If you want to start your day the same way Tony Robbins does, you only need to set aside 10 minutes.
Robbins has spent the last three decades as the world’s foremost performance coach, taking on clients like billionaire investor Paul Tudor Jones, tennis champion Serena Williams, and former president Bill Clinton. He’s sold millions of books and audio lessons, and thousands of people attend his seminars every year.
Robbins recently offered a peek into his “Unleash the Power Within” event, a three-and-a-half day intensive course designed to give participants an action plan for overhauling their lives. Tickets run from $US650 to around $US3,000, but Robbins streamed over an hour of his talk in front of a sold out crowd in New Jersey’s Prudential Center over Facebook Live. One of the lessons covered was the most important aspect of his morning routine, an exercise he calls “priming.” It’s rooted in yoga and mindfulness meditation.
“Whenever you want to make a change or improve something, the first place you want to prove it is in your mental, emotional state,” he told the crowd. “If you do something from a pissed off state, from an exhausted state, from a frustrated state, from a weak state, it won’t matter what you do. The thoughts are weak when you’re in a weak place. The actions are weak.”
Priming, then, is intended to get you in an energised, positive state that will carry you through the day.
“If you don’t have 10 f—ing minutes for your life, you don’t have a life,” he said.
In a previous interview with Business Insider, Robbins said that he often plays meditative music while he primes, but you can also do it in silence. The breathing exercise should take around a minute, with each of the remaining three steps lasting around three minutes. You can spend longer on any step if you’d like.
Here’s how to do it.
1. Perform a breathing exercise.
Robbins created his own version of an ancient yoga technique called Kapalabhati Pranayama breathing.
In Robbins’ version, begin by sitting straight with your eyes closed. Inhale deeply through your nostrils while simultaneously lifting your arms in a shoulder press motion, and then exhale forcefully through your nostrils while bringing your arms back to your body, palms up. Perform the breaths in quick succession.
The yoga site Yoga Outlet says that Kapalabhati Pranayama breathing should be controlled through constrictions of the abdomen. The site recommends learning beginner-level yogic breathing techniques first, and warns that pregnant women or people with breathing problems should avoid the more advanced technique.
In Robbins’ version, he does three sets of 30 with brief breaks in between. This can further be broken down into three sets of 10 repeated three times. When starting to learn the exercise, you can begin with three sets of 10 and work your way up. The exercise should leave you feeling energised.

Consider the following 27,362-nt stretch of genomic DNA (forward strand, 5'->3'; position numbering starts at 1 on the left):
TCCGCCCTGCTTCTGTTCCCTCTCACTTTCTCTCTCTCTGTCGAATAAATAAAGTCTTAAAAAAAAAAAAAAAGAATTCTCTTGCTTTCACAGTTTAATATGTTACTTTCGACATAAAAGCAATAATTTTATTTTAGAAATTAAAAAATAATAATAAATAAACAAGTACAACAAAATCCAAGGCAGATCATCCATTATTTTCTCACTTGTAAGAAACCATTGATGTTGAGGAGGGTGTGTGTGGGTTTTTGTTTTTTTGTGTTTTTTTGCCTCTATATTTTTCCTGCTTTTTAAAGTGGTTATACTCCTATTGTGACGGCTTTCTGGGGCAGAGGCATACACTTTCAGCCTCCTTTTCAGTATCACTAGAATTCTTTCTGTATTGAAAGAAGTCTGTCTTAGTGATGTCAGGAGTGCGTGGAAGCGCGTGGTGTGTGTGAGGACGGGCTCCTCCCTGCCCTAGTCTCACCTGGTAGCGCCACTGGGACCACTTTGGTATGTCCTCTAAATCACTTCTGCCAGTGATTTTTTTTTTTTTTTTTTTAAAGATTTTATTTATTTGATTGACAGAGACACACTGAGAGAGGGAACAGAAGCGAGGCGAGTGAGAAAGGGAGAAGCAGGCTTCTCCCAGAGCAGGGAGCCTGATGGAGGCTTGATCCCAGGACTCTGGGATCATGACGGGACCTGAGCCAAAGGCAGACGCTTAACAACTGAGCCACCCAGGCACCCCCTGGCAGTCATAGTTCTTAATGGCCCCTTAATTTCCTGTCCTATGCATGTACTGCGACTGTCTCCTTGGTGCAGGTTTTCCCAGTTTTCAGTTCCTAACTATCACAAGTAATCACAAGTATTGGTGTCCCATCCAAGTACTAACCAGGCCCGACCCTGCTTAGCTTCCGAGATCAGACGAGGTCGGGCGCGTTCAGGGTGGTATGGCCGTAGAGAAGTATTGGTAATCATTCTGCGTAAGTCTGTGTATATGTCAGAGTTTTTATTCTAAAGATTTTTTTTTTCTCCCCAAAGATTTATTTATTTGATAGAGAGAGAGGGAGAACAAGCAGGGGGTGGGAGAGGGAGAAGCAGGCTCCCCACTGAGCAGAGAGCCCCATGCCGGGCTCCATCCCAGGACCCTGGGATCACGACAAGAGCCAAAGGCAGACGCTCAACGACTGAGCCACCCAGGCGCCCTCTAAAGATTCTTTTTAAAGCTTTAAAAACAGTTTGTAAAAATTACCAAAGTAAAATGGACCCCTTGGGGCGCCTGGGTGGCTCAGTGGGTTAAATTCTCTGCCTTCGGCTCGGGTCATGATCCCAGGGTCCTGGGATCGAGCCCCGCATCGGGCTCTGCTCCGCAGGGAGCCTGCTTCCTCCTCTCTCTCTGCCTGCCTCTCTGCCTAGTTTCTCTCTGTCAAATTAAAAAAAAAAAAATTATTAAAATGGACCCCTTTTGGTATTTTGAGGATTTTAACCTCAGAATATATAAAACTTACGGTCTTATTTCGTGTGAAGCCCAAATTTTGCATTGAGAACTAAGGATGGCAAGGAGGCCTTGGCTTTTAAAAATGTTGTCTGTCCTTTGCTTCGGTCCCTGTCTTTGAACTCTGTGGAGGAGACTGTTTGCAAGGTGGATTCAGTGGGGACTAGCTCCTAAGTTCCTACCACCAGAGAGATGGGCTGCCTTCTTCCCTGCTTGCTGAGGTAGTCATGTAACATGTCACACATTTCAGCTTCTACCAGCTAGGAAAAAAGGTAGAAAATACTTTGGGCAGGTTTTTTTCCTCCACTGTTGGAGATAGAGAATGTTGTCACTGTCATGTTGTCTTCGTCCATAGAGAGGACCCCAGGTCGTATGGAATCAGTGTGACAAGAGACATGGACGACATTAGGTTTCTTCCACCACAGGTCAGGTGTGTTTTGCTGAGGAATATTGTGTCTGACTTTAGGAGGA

2. Express gratitude
Robbins then takes a few minutes to think of three things he’s grateful for, spending about a minute on each.
Each of the things you’re grateful for should be experienced as a moment you’re reliving. So, if you are grateful for the way your friends surprised you on your birthday the day before, you should remember it as it happened.
Robbins likes to have one of the three moments be something small, which can be as simple as being thankful for the present, if a cool breeze is blowing on his face while he sits outside to perform his exercise.
As he previously told Business Insider, “The reason I picked gratitude is because when you’re grateful you can’t be angry. And when you’re grateful you can’t be fearful.”
3. Experience connection.
Next is an exercise based on Buddhist meditation.
Imagine a light flowing into the top of your head and then spreading into the rest of your body, strengthening and healing you. When it has flowed through your entire body, then visualise that energy flowing out from your body to the world around you. You can focus on loved ones, as well as total strangers who may be in your vicinity.
Robbins said that, depending on your personal beliefs, you can add a spiritual or religious aspect to this part of the exercise, but noted that it is not necessary to be effective.
4. Visualise success.
Robbins then spends the last three minutes visualising what it is like to achieve a goal.”Don’t think about making it happen, see it as done,” Robbins said. Spend a minute on each.
He said that when imagining this celebration, you should not only focus on how it benefits you, but allows you to positively affect the lives of others. Feel gratitude.
You can watch the full video below. Robbins begins his priming exercise around the 44-minute mark.